From the Editor—Friday Reflections

Delivered Daily

The Friday Reflection by James M. Kushiner

March 5th, 2021

Tamme-Lauri oak. The oldest tree in Estonia. Planted in 1326. By Abrget47j


he Lord sends scribes to bring out treasures old and new. It is not enough to repeat the Scriptures—although they should be regularly studied so that much is memorized, especially the prayers of the Psalms. They must be interpreted, commented upon, but most importantly lived. The Lord promised the Holy Spirit would guide the Church into all truth—not to just know it but live it.

Because the truth is of God Himself, it must not be sullied or contradicted in word or by life. While jackasses may bear in their saddlebags the Scriptures and thereby deliver the Word of God to needful men, those godly saints who obey the Scriptures as well, shed all the more light, reflecting the life of Christ to others.

If you're impressed by the intelligence and diction of a man, thinking they are a sign of the Lord's favor, beware. Paul rejoiced that even if through envy or pretense, the Gospel was proclaimed. Unclean asinine mouthpieces of the Word will indeed protest, "Lord, Lord!" in response to his shocking and dismissive, "I never knew you."

This is a spiritual reality to bear in mind as we hear of the great sins of many church leaders who seemed to be "doing the Lord's work" and successful. The words they spoke were often true, and powerfully and compellingly presented. But it was the Word of the Lord that reached the hearers, not the man. As oftentimes the Lord uses suffering, disease, or ill-fortune to wake up a man's conscience, He's not above speaking through generations of Balaam's asses.

The "faith once for all delivered" is not only words but also a way of life, a life in Christ that grows into his image. The words are not subject to revision, but may be more deeply understood (through scribal treasures old and new), as long as nothing original is subverted or turned on its head. The words are "living" in that they are dynamic today, not in the sense that they are a malleable "living constitution" subject to revision by activist scribes.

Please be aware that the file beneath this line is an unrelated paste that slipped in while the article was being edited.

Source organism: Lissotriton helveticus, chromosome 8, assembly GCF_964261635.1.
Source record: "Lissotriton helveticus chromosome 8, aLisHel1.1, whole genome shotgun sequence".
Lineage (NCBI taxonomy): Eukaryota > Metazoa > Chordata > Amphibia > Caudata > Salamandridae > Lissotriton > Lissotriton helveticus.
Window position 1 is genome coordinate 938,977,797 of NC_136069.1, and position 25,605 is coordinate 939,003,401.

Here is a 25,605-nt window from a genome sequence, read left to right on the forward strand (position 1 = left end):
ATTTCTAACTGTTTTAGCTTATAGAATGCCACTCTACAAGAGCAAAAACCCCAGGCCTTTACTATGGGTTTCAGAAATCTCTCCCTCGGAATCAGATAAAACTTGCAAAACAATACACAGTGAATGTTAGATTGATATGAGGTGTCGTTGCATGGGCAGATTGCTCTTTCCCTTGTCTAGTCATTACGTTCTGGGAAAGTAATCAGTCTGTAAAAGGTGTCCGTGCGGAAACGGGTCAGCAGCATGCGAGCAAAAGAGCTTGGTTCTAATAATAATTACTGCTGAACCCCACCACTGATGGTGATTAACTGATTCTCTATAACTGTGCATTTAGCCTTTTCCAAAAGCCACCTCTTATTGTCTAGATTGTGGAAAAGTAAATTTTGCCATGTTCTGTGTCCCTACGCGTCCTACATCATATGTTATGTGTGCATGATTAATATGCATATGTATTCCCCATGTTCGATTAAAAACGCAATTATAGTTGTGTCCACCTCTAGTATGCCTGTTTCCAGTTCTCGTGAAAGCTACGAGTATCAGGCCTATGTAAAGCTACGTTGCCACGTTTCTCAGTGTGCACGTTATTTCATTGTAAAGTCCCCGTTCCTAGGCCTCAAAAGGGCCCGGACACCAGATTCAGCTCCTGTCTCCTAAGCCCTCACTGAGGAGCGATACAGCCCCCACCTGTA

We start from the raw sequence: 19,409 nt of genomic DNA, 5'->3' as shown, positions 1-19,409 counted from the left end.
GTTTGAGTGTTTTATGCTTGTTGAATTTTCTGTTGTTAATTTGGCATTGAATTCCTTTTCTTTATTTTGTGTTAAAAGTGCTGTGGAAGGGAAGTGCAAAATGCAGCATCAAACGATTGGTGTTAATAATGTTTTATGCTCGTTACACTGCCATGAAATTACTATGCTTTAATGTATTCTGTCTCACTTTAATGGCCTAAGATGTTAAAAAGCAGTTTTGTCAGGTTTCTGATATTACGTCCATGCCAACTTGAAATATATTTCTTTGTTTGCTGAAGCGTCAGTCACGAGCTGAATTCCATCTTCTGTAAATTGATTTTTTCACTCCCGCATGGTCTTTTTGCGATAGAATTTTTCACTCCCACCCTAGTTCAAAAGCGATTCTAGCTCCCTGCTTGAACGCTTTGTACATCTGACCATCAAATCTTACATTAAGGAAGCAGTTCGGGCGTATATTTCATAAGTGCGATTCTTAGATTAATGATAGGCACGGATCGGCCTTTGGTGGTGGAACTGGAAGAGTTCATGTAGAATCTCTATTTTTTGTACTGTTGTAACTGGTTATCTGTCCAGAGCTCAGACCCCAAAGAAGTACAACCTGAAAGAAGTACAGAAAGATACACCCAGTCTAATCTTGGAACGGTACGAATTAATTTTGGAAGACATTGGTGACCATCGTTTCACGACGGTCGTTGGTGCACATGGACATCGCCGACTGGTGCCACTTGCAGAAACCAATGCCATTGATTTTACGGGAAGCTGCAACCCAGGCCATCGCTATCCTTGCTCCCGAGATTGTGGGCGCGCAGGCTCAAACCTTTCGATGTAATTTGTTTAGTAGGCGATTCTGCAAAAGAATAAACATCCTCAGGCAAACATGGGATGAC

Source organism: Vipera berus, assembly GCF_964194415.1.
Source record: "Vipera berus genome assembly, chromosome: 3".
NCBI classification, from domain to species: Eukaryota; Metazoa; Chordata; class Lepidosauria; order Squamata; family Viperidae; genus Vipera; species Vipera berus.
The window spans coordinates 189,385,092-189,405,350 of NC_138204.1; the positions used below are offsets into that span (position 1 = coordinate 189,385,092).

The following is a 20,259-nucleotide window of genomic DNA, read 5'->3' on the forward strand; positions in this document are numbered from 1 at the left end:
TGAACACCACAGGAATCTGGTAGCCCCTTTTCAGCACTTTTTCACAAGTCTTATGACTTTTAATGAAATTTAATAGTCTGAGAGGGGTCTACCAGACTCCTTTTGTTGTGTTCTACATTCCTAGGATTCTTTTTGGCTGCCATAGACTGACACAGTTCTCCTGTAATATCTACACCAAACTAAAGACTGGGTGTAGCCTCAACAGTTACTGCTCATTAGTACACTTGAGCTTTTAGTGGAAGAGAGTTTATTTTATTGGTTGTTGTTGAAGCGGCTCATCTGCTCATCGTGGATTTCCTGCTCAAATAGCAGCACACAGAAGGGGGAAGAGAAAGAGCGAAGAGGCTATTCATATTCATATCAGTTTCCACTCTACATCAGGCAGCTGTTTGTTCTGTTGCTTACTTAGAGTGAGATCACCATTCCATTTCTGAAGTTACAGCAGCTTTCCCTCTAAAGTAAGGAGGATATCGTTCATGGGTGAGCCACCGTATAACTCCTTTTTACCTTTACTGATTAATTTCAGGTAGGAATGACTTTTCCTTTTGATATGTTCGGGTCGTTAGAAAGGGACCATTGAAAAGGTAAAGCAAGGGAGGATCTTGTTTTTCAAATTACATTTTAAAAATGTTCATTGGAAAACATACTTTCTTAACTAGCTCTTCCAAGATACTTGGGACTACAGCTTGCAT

The Church as a living organism draws deeply from its roots in the prophetic witness to Christ, which were inspired by the same Spirit who speaks in union with Christ in the Gospels and the apostolic writers.

"A tree's roots are just as important as its foliage, and provide the nutrients and water that allow it to prosper. They also form the anchor upon which the trunk elevates the branches and foliage in the eternal fight for light." (Olavi Huikari, The Miracle of Trees)

The purpose of drawing nutrients from the Scriptures is not to secure positions of power over others, intellectual distinction, or self-esteem, but to glorify God by opening ourselves to His light and truth, so that we no longer walk in darkness.

Thus the Church is dependent on drawing from the faith once for all delivered, in concord with generations who have faithfully taught and lived it. It reflects Jesus Christ, the same, yesterday, today and forever: full of grace, truth, mercy, holiness, love, joy, peace, as seen in Him and reflected in the myriad saints who show forth the fruits of the Spirit, the signs of the Christian life.

The words—first, the Scriptures, then the rest—all matter, as do writings about these things, as well as writings about living faithfully. As publisher of Touchstone: A Journal of Mere Christianity, I know that we succeed only by reminding readers of what we already know and have heard through the generations.

Without reminders, the Church is like an untended field which will soon fill with weeds. For the Landlord to receive fruit, the soil of each generation must be cultivated, planted, watered, and tended. The soil, seed, and water do not change. It's been delivered. It's hard labor, resisting weed-prone nature, subversive of the world, the flesh and the devil.

As its masthead states, Touchstone speaks "to the confusion of voices in the world on matters of order in religious, social, and cultural life." Thus, articles from, say, 1996 are still relevant. Because it draws from one source, "it speaks with a unified voice of that which, manifest in creation and divine revelation, flows from the life of God himself." All this, delivered by the Deliverer.

Yours for Christ, Creed & Culture,

James M. Kushiner
Executive Director, The Fellowship of St. James

—James M. Kushiner is Executive Editor of Touchstone: A Journal of Mere Christianity, and Executive Director of The Fellowship of St. James.